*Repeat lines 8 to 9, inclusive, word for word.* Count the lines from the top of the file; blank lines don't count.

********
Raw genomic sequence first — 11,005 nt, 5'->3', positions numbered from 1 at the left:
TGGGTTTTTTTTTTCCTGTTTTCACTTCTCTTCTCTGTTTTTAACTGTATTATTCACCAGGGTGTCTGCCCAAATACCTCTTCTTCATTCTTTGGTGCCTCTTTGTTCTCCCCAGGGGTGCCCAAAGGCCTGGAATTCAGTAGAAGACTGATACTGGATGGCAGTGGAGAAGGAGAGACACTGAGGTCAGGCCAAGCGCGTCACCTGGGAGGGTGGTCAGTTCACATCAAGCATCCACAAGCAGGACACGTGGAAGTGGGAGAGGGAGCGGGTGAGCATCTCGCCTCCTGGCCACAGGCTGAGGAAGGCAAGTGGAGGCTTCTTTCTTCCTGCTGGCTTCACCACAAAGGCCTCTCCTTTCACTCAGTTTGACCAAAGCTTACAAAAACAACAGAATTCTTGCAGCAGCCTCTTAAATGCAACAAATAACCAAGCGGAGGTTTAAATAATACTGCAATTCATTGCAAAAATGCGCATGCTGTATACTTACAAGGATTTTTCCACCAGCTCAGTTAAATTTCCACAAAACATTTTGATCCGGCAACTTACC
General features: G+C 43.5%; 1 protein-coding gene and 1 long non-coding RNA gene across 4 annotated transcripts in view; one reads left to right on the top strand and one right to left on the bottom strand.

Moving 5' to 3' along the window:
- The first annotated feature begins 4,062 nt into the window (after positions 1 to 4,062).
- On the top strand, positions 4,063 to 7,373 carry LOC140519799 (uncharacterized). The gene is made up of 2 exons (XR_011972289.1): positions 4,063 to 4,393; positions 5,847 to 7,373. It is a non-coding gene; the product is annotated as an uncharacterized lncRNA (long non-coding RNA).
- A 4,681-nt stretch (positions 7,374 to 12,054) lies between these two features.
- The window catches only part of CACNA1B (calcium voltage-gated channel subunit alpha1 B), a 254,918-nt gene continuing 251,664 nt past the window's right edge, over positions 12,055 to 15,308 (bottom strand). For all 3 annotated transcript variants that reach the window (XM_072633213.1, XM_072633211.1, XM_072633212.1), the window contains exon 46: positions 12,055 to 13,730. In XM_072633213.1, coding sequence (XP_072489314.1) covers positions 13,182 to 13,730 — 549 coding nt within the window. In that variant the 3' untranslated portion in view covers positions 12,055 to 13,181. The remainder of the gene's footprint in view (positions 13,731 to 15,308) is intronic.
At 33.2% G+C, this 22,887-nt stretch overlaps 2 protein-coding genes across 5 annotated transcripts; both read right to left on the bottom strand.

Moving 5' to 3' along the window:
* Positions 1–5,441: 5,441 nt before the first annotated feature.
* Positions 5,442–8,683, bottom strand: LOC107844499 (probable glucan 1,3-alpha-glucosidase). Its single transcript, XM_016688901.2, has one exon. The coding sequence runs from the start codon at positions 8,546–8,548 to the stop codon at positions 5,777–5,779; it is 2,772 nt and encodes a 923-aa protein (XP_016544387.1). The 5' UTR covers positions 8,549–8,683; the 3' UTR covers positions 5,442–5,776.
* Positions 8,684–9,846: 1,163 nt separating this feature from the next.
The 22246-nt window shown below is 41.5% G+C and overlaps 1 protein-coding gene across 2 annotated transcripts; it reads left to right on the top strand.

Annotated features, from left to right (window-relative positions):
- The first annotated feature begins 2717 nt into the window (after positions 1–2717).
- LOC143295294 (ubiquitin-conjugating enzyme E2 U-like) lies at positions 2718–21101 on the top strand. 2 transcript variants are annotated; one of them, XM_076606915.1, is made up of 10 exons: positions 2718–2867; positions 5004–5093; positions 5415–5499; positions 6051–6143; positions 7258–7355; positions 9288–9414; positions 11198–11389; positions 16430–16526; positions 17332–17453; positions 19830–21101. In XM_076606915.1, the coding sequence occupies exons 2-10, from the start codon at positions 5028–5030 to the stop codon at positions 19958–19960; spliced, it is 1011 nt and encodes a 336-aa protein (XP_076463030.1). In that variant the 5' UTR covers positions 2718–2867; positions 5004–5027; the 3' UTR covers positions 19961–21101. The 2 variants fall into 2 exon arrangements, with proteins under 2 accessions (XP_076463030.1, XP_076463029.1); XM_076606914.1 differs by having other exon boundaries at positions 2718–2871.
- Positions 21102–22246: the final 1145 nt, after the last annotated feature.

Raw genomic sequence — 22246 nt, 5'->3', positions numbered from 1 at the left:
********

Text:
- The window catches only part of CACNA1B (calcium voltage-gated channel subunit alpha1 B), a 254,918-nt gene continuing 251,664 nt past the window's right edge, over positions 12,055 to 15,308 (bottom strand). For all 3 annotated transcript variants that reach the window (XM_072633213.1, XM_072633211.1, XM_072633212.1), the window contains exon 46: positions 12,055 to 13,730. In XM_072633213.1, coding sequence (XP_072489314.1) covers positions 13,182 to 13,730 — 549 coding nt within the window. In that variant the 3' untranslated portion in view covers positions 12,055 to 13,181. The remainder of the gene's footprint in view (positions 13,731 to 15,308) is intronic.
At 33.2% G+C, this 22,887-nt stretch overlaps 2 protein-coding genes across 5 annotated transcripts; both read right to left on the bottom strand.